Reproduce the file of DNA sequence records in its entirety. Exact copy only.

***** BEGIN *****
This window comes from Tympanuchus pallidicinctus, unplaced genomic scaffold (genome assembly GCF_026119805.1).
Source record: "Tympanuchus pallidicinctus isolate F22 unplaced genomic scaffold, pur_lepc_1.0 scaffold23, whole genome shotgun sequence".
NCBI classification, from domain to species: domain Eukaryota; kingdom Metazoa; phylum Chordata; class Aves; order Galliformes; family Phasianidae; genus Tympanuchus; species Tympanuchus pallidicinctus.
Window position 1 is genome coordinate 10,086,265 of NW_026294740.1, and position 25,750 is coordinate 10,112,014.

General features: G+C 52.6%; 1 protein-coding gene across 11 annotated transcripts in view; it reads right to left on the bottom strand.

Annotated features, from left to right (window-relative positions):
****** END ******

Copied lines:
This window comes from Tympanuchus pallidicinctus, unplaced genomic scaffold (genome assembly GCF_026119805.1).
Source record: "Tympanuchus pallidicinctus isolate F22 unplaced genomic scaffold, pur_lepc_1.0 scaffold23, whole genome shotgun sequence".
NCBI classification, from domain to species: domain Eukaryota; kingdom Metazoa; phylum Chordata; class Aves; order Galliformes; family Phasianidae; genus Tympanuchus; species Tympanuchus pallidicinctus.
Window position 1 is genome coordinate 10,086,265 of NW_026294740.1, and position 25,750 is coordinate 10,112,014.

General features: G+C 52.6%; 1 protein-coding gene across 11 annotated transcripts in view; it reads right to left on the bottom strand.

Annotated features, from left to right (window-relative positions):